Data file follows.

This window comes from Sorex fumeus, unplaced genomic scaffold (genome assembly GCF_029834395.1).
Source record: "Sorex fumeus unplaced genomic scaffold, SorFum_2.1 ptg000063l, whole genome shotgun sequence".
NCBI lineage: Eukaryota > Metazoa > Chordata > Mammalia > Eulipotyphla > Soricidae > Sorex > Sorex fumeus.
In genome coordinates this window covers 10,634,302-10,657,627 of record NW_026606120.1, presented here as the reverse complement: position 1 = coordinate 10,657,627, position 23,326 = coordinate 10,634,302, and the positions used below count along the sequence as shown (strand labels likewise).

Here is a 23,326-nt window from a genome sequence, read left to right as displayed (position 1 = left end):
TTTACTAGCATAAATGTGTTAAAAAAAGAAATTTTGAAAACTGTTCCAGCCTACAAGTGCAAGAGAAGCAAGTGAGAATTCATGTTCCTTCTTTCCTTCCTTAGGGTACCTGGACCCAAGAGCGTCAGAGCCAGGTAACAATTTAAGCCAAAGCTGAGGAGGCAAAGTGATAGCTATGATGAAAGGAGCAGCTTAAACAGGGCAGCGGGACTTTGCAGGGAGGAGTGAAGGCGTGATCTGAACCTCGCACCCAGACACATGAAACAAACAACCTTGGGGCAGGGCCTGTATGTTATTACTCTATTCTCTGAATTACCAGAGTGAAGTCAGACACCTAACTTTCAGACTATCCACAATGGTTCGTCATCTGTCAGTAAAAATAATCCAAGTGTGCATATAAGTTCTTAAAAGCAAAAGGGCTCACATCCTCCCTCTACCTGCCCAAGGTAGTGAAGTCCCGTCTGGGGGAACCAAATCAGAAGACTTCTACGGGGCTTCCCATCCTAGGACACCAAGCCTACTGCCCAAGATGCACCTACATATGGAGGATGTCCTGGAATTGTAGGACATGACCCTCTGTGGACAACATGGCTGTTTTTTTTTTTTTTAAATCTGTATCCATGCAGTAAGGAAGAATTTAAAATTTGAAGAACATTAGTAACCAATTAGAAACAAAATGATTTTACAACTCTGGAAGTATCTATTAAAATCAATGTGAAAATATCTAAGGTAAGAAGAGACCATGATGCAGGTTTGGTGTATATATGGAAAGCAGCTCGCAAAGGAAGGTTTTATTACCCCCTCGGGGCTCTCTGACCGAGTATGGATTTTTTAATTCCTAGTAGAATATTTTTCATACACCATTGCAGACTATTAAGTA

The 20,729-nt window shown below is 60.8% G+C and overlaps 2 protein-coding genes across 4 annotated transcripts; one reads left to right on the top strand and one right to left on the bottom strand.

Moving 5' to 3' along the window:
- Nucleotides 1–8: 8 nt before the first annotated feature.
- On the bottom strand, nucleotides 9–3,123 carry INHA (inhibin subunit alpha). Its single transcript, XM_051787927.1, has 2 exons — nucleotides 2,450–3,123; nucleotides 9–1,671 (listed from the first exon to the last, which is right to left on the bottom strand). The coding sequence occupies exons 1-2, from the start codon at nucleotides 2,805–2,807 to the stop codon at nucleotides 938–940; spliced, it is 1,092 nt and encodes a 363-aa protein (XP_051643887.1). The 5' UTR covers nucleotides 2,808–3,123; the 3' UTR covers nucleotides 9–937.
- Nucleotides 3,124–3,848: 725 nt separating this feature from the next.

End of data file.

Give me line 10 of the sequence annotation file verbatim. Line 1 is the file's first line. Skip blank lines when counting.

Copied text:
- On the bottom strand, nucleotides 9–3,123 carry INHA (inhibin subunit alpha). Its single transcript, XM_051787927.1, has 2 exons — nucleotides 2,450–3,123; nucleotides 9–1,671 (listed from the first exon to the last, which is right to left on the bottom strand). The coding sequence occupies exons 1-2, from the start codon at nucleotides 2,805–2,807 to the stop codon at nucleotides 938–940; spliced, it is 1,092 nt and encodes a 363-aa protein (XP_051643887.1). The 5' UTR covers nucleotides 2,808–3,123; the 3' UTR covers nucleotides 9–937.